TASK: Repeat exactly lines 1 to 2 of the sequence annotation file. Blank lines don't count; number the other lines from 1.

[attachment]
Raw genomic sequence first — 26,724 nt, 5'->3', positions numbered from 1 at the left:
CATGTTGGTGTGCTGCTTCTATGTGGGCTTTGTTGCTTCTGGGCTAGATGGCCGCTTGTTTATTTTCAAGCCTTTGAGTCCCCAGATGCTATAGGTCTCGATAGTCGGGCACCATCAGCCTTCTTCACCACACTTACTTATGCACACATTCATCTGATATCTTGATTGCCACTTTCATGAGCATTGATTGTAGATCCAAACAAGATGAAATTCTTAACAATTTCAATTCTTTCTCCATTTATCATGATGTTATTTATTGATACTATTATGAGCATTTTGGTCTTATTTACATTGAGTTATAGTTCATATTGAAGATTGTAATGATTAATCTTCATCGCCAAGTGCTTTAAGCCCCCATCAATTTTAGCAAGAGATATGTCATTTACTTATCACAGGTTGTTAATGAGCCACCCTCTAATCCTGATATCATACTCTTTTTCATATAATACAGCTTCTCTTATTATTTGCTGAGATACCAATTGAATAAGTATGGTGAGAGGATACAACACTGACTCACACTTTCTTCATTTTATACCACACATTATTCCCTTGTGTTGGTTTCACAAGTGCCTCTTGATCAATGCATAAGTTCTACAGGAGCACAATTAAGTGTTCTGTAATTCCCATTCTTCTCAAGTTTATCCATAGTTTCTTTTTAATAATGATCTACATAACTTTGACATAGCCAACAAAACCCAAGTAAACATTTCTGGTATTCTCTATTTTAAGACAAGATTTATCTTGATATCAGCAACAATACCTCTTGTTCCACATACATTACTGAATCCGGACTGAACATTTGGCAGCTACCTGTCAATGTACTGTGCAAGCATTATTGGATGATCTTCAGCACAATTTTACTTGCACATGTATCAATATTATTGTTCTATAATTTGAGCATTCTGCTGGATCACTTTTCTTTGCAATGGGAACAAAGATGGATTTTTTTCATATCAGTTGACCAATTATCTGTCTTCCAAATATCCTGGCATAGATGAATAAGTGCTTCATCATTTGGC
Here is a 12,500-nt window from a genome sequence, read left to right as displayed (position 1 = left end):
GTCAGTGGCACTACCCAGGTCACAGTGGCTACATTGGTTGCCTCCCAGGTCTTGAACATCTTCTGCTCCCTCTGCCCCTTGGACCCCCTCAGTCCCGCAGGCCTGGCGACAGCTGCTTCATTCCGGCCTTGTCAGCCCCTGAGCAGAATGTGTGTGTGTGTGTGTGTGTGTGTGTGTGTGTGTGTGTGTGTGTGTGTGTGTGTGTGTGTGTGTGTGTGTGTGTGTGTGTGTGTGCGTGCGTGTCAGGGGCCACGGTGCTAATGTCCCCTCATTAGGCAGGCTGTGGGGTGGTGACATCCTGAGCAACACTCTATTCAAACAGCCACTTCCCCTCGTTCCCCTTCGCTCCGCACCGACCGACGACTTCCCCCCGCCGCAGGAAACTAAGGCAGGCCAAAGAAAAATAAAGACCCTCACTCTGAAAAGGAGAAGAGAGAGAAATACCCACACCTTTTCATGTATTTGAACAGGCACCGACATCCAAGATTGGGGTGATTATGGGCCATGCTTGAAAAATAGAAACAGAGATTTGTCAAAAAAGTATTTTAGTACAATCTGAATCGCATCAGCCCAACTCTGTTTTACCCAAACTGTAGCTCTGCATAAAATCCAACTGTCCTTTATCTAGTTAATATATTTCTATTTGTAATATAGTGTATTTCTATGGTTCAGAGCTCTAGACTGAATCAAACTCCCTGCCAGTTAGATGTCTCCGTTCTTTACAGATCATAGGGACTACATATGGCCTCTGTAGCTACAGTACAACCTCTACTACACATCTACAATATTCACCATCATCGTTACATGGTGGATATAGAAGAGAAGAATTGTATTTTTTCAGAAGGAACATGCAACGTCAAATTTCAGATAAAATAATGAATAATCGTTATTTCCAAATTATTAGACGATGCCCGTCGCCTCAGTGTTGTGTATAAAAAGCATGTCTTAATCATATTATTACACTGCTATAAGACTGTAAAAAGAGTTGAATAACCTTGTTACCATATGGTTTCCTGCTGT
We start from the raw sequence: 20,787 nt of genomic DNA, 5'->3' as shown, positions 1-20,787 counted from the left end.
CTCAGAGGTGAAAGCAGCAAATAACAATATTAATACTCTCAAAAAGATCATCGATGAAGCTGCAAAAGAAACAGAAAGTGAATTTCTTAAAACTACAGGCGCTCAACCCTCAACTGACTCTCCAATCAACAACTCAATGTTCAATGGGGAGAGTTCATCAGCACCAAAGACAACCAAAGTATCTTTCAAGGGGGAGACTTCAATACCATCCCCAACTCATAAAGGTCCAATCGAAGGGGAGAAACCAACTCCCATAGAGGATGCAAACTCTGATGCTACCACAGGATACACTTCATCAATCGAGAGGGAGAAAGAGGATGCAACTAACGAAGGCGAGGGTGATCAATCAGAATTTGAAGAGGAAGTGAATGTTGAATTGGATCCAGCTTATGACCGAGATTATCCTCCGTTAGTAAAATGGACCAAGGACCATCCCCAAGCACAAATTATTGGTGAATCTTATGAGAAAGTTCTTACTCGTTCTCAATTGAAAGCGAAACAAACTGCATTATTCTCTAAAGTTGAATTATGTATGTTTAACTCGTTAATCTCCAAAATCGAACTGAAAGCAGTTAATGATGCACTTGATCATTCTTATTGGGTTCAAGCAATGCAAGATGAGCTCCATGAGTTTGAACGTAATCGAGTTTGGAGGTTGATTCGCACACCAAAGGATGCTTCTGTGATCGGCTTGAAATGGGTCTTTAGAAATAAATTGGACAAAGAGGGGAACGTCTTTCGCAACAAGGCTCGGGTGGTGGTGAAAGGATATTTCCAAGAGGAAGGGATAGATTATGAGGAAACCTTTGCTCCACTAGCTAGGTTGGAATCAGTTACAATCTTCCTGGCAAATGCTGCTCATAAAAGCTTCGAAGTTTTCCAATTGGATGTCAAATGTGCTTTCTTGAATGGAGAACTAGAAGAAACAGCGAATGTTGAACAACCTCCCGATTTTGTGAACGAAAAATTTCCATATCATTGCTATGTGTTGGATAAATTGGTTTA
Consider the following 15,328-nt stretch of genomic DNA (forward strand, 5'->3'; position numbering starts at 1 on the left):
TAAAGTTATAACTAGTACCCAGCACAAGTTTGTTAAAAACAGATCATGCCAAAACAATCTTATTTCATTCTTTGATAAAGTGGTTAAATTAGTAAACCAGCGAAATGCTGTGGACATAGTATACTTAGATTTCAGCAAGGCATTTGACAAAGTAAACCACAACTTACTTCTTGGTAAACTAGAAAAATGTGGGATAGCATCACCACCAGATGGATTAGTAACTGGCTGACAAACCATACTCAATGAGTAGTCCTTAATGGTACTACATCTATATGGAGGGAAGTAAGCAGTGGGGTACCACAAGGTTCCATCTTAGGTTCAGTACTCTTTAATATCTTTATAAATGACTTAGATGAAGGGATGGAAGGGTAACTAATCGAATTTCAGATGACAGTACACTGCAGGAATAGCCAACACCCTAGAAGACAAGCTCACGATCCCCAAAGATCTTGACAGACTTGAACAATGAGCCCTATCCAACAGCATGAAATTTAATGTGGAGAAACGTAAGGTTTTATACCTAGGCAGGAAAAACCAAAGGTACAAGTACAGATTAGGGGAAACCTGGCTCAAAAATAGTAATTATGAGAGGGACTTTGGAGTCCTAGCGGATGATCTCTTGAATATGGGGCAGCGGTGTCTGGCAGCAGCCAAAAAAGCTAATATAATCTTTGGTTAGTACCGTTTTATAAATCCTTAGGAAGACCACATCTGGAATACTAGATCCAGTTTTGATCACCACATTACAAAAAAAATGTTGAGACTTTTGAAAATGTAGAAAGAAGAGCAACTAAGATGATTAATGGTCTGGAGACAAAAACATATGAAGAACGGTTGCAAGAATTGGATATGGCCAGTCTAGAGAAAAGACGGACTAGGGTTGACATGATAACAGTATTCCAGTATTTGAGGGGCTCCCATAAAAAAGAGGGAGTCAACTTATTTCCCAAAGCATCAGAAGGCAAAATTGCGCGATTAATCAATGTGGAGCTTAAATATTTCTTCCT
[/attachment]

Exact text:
Raw genomic sequence first — 26,724 nt, 5'->3', positions numbered from 1 at the left:
CATGTTGGTGTGCTGCTTCTATGTGGGCTTTGTTGCTTCTGGGCTAGATGGCCGCTTGTTTATTTTCAAGCCTTTGAGTCCCCAGATGCTATAGGTCTCGATAGTCGGGCACCATCAGCCTTCTTCACCACACTTACTTATGCACACATTCATCTGATATCTTGATTGCCACTTTCATGAGCATTGATTGTAGATCCAAACAAGATGAAATTCTTAACAATTTCAATTCTTTCTCCATTTATCATGATGTTATTTATTGATACTATTATGAGCATTTTGGTCTTATTTACATTGAGTTATAGTTCATATTGAAGATTGTAATGATTAATCTTCATCGCCAAGTGCTTTAAGCCCCCATCAATTTTAGCAAGAGATATGTCATTTACTTATCACAGGTTGTTAATGAGCCACCCTCTAATCCTGATATCATACTCTTTTTCATATAATACAGCTTCTCTTATTATTTGCTGAGATACCAATTGAATAAGTATGGTGAGAGGATACAACACTGACTCACACTTTCTTCATTTTATACCACACATTATTCCCTTGTGTTGGTTTCACAAGTGCCTCTTGATCAATGCATAAGTTCTACAGGAGCACAATTAAGTGTTCTGTAATTCCCATTCTTCTCAAGTTTATCCATAGTTTCTTTTTAATAATGATCTACATAACTTTGACATAGCCAACAAAACCCAAGTAAACATTTCTGGTATTCTCTATTTTAAGACAAGATTTATCTTGATATCAGCAACAATACCTCTTGTTCCACATACATTACTGAATCCGGACTGAACATTTGGCAGCTACCTGTCAATGTACTGTGCAAGCATTATTGGATGATCTTCAGCACAATTTTACTTGCACATGTATCAATATTATTGTTCTATAATTTGAGCATTCTGCTGGATCACTTTTCTTTGCAATGGGAACAAAGATGGATTTTTTTCATATCAGTTGACCAATTATCTGTCTTCCAAATATCCTGGCATAGATGAATAAGTGCTTCATCATTTGGC